Monday, April 5, 2021

Booknotes: No Place for Glory

New Arrival:
No Place for Glory: Major General Robert E. Rodes and the Confederate Defeat at Gettysburg by Robert J. Wynstra (Kent St UP, 2021).

By the time Robert E. Rodes led his division into the fight on the first day of the Battle of Gettysburg, his battlefield performances amid a steady climb up the ranks of the Army of Northern Virginia's high command had already earned him a reputation as one of General's Lee's brightest stars. However, his division's attack on the Oak Hill junction between the right of the Union First Corps and the left of the Eleventh Corps, while ultimately successful, was poorly coordinated from top to bottom and incurred crippling casualties. What happened and why is the subject of Robert Wynstra's new book No Place for Glory: Major General Robert E. Rodes and the Confederate Defeat at Gettysburg.

From the description: "Although his subordinates were guilty of significant blunders [he had some relatively green regiments and his brigade commanders were of decidedly mixed quality], Rodes shared the blame for the disjointed attack that led to the destruction of Alfred Iverson’s brigade on the first day of the battle. His lack of initiative on the following day was regarded by some in the army as much worse. Whether justified or not, they directly faulted him for not supporting Jubal Early’s division in a night attack on Cemetery Hill that nearly succeeded in decisively turning the enemy’s flank."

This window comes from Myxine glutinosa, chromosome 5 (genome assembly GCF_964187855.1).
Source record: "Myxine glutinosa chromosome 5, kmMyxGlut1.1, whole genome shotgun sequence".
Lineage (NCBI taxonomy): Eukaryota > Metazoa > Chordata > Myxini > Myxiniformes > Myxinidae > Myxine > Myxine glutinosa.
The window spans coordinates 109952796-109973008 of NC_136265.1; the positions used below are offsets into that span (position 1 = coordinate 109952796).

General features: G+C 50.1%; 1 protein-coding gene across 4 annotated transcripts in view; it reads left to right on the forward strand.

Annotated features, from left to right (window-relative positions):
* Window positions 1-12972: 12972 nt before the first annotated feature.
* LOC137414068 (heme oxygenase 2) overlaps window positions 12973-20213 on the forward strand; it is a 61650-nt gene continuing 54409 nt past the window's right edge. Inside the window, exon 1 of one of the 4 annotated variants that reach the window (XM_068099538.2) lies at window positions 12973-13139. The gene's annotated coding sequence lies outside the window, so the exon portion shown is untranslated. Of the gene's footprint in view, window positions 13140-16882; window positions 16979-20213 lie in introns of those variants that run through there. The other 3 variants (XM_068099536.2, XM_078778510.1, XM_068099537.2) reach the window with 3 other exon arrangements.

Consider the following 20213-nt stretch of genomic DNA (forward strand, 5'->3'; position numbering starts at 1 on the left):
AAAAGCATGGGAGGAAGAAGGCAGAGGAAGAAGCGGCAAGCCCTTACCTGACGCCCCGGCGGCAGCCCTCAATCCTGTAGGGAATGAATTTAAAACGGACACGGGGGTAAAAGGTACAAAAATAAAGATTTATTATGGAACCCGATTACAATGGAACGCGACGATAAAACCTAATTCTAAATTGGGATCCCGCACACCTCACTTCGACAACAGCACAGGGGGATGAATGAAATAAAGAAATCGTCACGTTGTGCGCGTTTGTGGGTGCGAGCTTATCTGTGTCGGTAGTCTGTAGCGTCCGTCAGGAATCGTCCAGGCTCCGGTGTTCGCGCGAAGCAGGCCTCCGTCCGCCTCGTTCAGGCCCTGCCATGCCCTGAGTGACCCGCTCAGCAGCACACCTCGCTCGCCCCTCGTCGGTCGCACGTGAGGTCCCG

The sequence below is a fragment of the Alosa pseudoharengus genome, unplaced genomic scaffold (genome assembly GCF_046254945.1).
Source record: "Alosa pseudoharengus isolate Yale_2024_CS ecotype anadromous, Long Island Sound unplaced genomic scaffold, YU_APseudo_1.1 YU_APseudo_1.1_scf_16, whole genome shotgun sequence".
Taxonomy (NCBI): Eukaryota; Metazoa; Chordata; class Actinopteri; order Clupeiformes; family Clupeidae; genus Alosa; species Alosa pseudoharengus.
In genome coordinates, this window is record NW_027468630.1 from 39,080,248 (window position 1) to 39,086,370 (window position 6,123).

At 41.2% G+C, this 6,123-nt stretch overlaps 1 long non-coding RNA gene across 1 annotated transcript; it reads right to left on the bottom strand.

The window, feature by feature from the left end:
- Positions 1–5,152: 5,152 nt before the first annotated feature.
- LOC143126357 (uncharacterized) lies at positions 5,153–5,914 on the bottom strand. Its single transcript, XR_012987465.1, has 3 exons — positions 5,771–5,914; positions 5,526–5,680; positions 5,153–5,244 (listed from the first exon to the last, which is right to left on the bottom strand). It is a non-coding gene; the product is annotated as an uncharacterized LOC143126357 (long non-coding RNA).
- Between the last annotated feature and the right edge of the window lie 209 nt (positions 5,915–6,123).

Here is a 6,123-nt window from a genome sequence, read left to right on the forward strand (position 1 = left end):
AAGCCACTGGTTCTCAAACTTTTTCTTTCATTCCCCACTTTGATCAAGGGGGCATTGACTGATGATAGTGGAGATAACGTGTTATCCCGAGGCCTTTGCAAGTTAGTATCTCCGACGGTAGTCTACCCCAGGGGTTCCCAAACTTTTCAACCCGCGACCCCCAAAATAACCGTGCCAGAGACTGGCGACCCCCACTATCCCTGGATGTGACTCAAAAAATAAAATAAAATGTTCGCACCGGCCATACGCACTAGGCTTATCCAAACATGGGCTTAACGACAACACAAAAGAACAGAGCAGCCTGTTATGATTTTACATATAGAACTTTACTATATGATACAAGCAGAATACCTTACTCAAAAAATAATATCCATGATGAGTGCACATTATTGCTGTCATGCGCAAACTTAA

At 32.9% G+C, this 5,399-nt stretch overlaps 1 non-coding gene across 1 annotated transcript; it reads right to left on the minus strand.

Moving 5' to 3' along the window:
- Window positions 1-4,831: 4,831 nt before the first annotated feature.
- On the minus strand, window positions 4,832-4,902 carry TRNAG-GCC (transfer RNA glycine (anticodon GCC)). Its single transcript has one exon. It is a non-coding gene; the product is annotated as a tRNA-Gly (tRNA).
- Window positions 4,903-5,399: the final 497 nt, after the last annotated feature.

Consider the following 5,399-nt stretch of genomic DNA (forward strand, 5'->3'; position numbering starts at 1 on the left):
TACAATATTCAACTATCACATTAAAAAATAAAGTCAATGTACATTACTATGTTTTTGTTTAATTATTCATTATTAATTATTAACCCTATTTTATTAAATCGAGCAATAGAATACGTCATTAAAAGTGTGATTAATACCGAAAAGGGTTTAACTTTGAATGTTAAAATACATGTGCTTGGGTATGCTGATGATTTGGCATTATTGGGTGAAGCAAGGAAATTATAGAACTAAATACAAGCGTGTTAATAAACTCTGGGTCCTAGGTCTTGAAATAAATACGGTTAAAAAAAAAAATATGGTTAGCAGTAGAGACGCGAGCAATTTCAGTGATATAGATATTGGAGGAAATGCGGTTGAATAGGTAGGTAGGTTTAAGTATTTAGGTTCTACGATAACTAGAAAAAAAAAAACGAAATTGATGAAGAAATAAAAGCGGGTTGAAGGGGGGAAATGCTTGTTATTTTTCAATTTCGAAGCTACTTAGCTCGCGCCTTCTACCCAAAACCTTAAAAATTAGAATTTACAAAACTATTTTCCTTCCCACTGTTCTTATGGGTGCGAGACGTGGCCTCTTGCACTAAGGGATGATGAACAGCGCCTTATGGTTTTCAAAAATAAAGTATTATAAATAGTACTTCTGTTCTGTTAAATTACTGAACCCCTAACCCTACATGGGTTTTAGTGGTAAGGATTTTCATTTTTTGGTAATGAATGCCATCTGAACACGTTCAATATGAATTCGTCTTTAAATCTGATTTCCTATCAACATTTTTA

Wynstra's study reexamines old questions with a new inquiry using fresh sources. More from the description: "The reasons behind Rodes’s flawed performance at Gettysburg have long proven difficult to decipher with any certainty. Because his personal papers were destroyed, primary sources on his role in battle remain sparse. Other than the official reports on the battle, the record of what occurred there is mostly limited to the letters and diaries of his subordinates. In this new study, however, Robert J. Wynstra draws on sources heretofore unexamined, including rare soldiers’ letters published in local newspapers and other firsthand accounts located in small historical societies, to shed light on the reasons behind Rodes’s missteps."

Robert Wynstra is a name that Gettysburg students should already know well through his award-winning 2018 book At the Forefront of Lee's Invasion: Retribution, Plunder, and Clashing Cultures on Richard S. Ewell's Road to Gettysburg. With the Rodes book arriving close on the heels of that one, one wonders whether he has even more Second Corps topics in his future.

No comments:

Post a Comment

If you wish to comment, please sign your name. Otherwise, your submission may be rejected, at the moderator's discretion. Comments containing outside promotions and/or links will be deleted.